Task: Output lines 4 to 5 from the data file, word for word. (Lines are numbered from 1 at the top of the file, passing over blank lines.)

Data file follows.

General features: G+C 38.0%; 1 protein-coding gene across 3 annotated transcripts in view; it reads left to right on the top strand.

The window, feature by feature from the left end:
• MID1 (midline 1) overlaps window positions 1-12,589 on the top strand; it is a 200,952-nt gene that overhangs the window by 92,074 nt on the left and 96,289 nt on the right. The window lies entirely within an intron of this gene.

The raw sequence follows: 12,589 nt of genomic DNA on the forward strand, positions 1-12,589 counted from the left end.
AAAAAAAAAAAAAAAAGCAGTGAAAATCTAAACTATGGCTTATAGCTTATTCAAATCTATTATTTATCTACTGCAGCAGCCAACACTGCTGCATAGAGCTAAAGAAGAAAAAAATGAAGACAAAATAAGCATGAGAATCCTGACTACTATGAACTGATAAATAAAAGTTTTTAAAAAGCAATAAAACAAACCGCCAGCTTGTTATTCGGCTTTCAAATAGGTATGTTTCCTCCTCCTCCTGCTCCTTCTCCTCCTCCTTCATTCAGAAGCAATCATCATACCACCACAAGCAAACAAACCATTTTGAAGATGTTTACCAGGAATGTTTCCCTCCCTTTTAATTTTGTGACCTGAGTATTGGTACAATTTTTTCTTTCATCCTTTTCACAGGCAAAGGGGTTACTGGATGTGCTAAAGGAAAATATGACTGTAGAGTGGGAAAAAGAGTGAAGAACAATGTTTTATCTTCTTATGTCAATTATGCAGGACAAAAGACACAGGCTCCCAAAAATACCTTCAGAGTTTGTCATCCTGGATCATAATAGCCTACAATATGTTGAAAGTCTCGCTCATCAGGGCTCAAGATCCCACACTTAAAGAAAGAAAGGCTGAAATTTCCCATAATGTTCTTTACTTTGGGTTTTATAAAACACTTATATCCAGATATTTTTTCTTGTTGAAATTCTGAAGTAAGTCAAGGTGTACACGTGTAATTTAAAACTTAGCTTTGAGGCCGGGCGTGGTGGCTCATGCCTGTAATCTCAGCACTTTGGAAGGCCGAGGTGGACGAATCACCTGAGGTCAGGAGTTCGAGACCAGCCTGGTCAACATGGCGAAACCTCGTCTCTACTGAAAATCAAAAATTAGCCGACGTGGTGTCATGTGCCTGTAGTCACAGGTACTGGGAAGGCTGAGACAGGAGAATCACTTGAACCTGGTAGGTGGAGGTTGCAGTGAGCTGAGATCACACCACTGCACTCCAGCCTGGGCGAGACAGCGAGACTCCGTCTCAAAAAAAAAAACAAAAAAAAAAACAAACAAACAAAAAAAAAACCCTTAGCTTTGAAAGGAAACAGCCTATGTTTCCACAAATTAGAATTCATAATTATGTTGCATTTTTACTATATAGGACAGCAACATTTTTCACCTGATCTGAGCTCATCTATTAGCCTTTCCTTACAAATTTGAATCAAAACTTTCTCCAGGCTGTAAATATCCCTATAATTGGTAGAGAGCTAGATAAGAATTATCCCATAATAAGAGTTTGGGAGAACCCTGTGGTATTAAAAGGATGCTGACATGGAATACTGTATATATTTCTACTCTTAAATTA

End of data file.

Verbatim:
The raw sequence follows: 12,589 nt of genomic DNA on the forward strand, positions 1-12,589 counted from the left end.
AAAAAAAAAAAAAAAAGCAGTGAAAATCTAAACTATGGCTTATAGCTTATTCAAATCTATTATTTATCTACTGCAGCAGCCAACACTGCTGCATAGAGCTAAAGAAGAAAAAAATGAAGACAAAATAAGCATGAGAATCCTGACTACTATGAACTGATAAATAAAAGTTTTTAAAAAGCAATAAAACAAACCGCCAGCTTGTTATTCGGCTTTCAAATAGGTATGTTTCCTCCTCCTCCTGCTCCTTCTCCTCCTCCTTCATTCAGAAGCAATCATCATACCACCACAAGCAAACAAACCATTTTGAAGATGTTTACCAGGAATGTTTCCCTCCCTTTTAATTTTGTGACCTGAGTATTGGTACAATTTTTTCTTTCATCCTTTTCACAGGCAAAGGGGTTACTGGATGTGCTAAAGGAAAATATGACTGTAGAGTGGGAAAAAGAGTGAAGAACAATGTTTTATCTTCTTATGTCAATTATGCAGGACAAAAGACACAGGCTCCCAAAAATACCTTCAGAGTTTGTCATCCTGGATCATAATAGCCTACAATATGTTGAAAGTCTCGCTCATCAGGGCTCAAGATCCCACACTTAAAGAAAGAAAGGCTGAAATTTCCCATAATGTTCTTTACTTTGGGTTTTATAAAACACTTATATCCAGATATTTTTTCTTGTTGAAATTCTGAAGTAAGTCAAGGTGTACACGTGTAATTTAAAACTTAGCTTTGAGGCCGGGCGTGGTGGCTCATGCCTGTAATCTCAGCACTTTGGAAGGCCGAGGTGGACGAATCACCTGAGGTCAGGAGTTCGAGACCAGCCTGGTCAACATGGCGAAACCTCGTCTCTACTGAAAATCAAAAATTAGCCGACGTGGTGTCATGTGCCTGTAGTCACAGGTACTGGGAAGGCTGAGACAGGAGAATCACTTGAACCTGGTAGGTGGAGGTTGCAGTGAGCTGAGATCACACCACTGCACTCCAGCCTGGGCGAGACAGCGAGACTCCGTCTCAAAAAAAAAAACAAAAAAAAAAACAAACAAACAAAAAAAAAACCCTTAGCTTTGAAAGGAAACAGCCTATGTTTCCACAAATTAGAATTCATAATTATGTTGCATTTTTACTATATAGGACAGCAACATTTTTCACCTGATCTGAGCTCATCTATTAGCCTTTCCTTACAAATTTGAATCAAAACTTTCTCCAGGCTGTAAATATCCCTATAATTGGTAGAGAGCTAGATAAGAATTATCCCATAATAAGAGTTTGGGAGAACCCTGTGGTATTAAAAGGATGCTGACATGGAATACTGTATATATTTCTACTCTTAAATTA